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John Passant

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April 2016



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My interview Razor Sharp 18 February
Me interviewed by Sharon Firebrace on Razor Sharp on Tuesday 18 February. (0)

My interview Razor Sharp 11 February 2014
Me interviewed by Sharon Firebrace on Razor Sharp this morning. The Royal Commission, car industry and age of entitlement get a lot of the coverage. (0)

Razor Sharp 4 February 2014
Me on 4 February 2014 on Razor Sharp with Sharon Firebrace. (0)

Time for a House Un-Australian Activities Committee?
Tony Abbott thinks the Australian Broadcasting Corporation is Un-Australian. I am looking forward to his government setting up the House Un-Australian Activities Committee. (1)

Make Gina Rinehart work for her dole

Sick kids and paying upfront


Save Medicare

Demonstrate in defence of Medicare at Sydney Town Hall 1 pm Saturday 4 January (0)

Me on Razor Sharp this morning
Me interviewed by Sharon Firebrace this morning for Razor Sharp. It happens every Tuesday. (0)

I am not surprised
I think we are being unfair to this Abbott ‘no surprises’ Government. I am not surprised. (0)

Send Barnaby to Indonesia
It is a pity that Barnaby Joyce, a man of tact, diplomacy, nuance and subtlety, isn’t going to Indonesia to fix things up. I know I am disappointed that Barnaby is missing out on this great opportunity, and I am sure the Indonesians feel the same way. [Sarcasm alert.] (0)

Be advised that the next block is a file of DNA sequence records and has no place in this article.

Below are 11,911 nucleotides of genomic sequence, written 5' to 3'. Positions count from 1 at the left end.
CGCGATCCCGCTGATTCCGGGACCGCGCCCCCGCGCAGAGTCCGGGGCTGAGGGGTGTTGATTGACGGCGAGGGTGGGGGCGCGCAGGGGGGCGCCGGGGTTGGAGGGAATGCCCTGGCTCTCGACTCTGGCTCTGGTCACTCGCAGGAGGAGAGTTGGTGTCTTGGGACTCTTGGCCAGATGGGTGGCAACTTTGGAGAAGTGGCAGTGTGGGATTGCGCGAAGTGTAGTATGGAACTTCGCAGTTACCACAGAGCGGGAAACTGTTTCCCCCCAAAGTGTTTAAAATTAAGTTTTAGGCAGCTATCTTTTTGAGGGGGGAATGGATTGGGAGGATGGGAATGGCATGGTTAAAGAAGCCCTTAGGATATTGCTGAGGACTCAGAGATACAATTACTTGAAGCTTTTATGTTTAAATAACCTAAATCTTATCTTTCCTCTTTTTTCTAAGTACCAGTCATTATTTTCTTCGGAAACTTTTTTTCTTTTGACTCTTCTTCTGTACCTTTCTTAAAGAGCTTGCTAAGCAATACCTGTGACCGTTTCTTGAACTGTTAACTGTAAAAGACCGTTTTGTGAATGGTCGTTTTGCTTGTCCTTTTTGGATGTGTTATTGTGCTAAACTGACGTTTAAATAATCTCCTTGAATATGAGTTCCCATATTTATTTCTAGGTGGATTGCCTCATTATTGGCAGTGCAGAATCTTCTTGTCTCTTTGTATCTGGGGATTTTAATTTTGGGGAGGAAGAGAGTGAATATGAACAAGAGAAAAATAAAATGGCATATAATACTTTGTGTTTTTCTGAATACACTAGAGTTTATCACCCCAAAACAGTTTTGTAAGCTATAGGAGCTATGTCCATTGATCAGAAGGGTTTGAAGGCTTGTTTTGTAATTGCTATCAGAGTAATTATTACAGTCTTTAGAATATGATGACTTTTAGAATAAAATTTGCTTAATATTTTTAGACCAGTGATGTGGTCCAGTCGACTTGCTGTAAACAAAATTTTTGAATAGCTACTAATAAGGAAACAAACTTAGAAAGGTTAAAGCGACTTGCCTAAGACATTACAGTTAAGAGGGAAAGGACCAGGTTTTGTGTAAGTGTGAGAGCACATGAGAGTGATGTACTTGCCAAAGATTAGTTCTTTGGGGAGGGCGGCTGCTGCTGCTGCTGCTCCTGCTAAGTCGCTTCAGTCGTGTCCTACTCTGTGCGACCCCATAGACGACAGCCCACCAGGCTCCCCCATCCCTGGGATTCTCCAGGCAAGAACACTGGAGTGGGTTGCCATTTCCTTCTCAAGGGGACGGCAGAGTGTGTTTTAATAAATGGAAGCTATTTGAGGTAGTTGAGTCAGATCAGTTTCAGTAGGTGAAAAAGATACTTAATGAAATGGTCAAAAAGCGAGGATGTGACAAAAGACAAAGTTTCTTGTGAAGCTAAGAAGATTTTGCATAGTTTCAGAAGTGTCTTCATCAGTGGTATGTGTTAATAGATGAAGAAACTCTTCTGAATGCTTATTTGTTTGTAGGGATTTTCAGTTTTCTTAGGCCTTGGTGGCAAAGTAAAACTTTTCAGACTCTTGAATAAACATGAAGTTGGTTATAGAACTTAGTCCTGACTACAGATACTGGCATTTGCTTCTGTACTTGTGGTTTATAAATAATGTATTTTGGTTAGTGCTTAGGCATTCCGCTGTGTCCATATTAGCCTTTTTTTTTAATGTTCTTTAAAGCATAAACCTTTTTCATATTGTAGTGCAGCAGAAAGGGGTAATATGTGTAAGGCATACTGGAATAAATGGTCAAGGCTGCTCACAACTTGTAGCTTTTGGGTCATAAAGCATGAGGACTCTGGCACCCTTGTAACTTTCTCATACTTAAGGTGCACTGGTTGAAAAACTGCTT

The tax concessions Turnbull won’t abolish all overwhelmingly favour the top ten percent

No doubt you will be shocked to learn, as I was, that it is the rich who benefit overwhelmingly from negative gearing losses, and the superannuation and capital gains discount tax concessions.

Here are some pesky facts.

The main beneficiaries in terms of the size of the negative gearing benefits are the well off. According to NATSEM the top ten percent of income earners get 34.1% of the benefit.

Top Gears: How negative gearing and the capital gains tax discount benefit the top 10% and drive up house prices. Published by The Australia Institute.

Grattan Institute analysis shows that, by adjusting to smooth out the impact of the deduction which cuts many people’s taxable incomes significantly, the top decile before taking into account the loss gets 50% of the tax benefits that flow from negative gearing.

We are not talking small bikkies either. The revenue saved from the losses claimed of between $12 billion and $15 billion is up to about $5 bn a year.

An important aspect of the thinking of negatively geared investors is the capital gains tax (CGT) concessions that flow when the property is sold.

Unlike all other forms of gain taxed as income (wages, business profits, interest, rent etc) capital gains are taxed concessionally. If you hold an asset for greater than 12 months when you sell it you only include half the net capital gain in assessable income. In 2015 Tax Expenditure Statement the Treasury estimates this tax expenditure forgoes a bit over $6 billion a year.

NATSEM estimates that after taking account of the impact of the capital gain on taxable income, the top decile gets 54% of the value of all the concessions. If that adjustment isn’t made then the top decile gets 73% of the total value of the monetary benefit.